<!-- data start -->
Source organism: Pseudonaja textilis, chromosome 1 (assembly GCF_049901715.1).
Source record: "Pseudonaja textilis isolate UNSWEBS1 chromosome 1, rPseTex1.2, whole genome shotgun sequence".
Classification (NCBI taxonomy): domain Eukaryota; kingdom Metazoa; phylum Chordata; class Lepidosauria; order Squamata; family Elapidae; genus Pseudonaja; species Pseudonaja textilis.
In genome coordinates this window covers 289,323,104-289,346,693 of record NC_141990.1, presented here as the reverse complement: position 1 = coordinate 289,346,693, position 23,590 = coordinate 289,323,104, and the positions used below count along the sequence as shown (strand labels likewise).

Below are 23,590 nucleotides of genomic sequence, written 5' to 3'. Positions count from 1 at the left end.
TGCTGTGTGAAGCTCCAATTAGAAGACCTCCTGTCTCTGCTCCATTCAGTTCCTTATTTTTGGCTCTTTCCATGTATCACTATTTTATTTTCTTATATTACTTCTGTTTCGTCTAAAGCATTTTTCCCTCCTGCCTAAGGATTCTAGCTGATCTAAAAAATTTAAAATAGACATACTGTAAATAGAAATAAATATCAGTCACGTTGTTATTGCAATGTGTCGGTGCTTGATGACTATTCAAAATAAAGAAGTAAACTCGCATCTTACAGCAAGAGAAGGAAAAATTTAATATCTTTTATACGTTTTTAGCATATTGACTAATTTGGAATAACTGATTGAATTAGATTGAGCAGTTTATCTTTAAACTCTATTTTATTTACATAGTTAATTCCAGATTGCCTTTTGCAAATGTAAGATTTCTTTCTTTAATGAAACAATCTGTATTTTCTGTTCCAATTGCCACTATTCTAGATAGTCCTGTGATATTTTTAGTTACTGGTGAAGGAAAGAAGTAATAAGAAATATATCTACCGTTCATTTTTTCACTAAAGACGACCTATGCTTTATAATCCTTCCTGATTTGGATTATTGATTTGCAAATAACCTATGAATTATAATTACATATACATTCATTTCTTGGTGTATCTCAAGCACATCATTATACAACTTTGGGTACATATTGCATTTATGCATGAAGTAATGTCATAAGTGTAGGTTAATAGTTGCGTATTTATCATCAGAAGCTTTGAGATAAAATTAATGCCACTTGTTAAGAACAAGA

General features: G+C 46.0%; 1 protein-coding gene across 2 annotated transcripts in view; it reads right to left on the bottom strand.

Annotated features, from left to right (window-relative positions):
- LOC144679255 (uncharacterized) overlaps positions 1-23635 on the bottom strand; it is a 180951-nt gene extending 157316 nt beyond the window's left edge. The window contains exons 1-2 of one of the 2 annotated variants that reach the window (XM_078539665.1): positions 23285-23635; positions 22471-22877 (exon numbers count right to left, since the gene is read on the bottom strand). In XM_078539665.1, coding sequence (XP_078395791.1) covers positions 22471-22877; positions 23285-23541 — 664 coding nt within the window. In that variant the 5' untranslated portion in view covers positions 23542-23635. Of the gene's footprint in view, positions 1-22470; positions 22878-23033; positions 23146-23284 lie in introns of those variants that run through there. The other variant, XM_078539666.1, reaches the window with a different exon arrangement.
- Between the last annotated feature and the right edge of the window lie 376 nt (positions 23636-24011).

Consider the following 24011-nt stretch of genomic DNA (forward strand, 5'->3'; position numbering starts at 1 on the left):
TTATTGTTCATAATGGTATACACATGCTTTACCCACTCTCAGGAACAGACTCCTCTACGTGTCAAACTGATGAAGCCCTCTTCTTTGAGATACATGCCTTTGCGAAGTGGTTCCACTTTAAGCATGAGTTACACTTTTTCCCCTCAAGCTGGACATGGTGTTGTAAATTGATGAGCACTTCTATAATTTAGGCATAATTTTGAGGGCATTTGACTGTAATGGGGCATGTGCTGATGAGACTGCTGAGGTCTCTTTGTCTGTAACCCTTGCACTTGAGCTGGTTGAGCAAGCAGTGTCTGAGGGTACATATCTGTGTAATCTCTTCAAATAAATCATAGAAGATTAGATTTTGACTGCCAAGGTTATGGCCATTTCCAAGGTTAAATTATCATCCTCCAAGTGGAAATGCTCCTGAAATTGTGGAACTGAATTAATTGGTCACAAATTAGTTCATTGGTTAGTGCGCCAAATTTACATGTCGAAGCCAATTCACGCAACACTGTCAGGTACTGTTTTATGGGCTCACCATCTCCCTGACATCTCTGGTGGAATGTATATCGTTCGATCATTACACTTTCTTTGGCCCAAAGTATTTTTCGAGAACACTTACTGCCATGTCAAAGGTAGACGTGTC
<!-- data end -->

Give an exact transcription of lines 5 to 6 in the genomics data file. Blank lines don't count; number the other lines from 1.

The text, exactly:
Below are 23,590 nucleotides of genomic sequence, written 5' to 3'. Positions count from 1 at the left end.
TGCTGTGTGAAGCTCCAATTAGAAGACCTCCTGTCTCTGCTCCATTCAGTTCCTTATTTTTGGCTCTTTCCATGTATCACTATTTTATTTTCTTATATTACTTCTGTTTCGTCTAAAGCATTTTTCCCTCCTGCCTAAGGATTCTAGCTGATCTAAAAAATTTAAAATAGACATACTGTAAATAGAAATAAATATCAGTCACGTTGTTATTGCAATGTGTCGGTGCTTGATGACTATTCAAAATAAAGAAGTAAACTCGCATCTTACAGCAAGAGAAGGAAAAATTTAATATCTTTTATACGTTTTTAGCATATTGACTAATTTGGAATAACTGATTGAATTAGATTGAGCAGTTTATCTTTAAACTCTATTTTATTTACATAGTTAATTCCAGATTGCCTTTTGCAAATGTAAGATTTCTTTCTTTAATGAAACAATCTGTATTTTCTGTTCCAATTGCCACTATTCTAGATAGTCCTGTGATATTTTTAGTTACTGGTGAAGGAAAGAAGTAATAAGAAATATATCTACCGTTCATTTTTTCACTAAAGACGACCTATGCTTTATAATCCTTCCTGATTTGGATTATTGATTTGCAAATAACCTATGAATTATAATTACATATACATTCATTTCTTGGTGTATCTCAAGCACATCATTATACAACTTTGGGTACATATTGCATTTATGCATGAAGTAATGTCATAAGTGTAGGTTAATAGTTGCGTATTTATCATCAGAAGCTTTGAGATAAAATTAATGCCACTTGTTAAGAACAAGA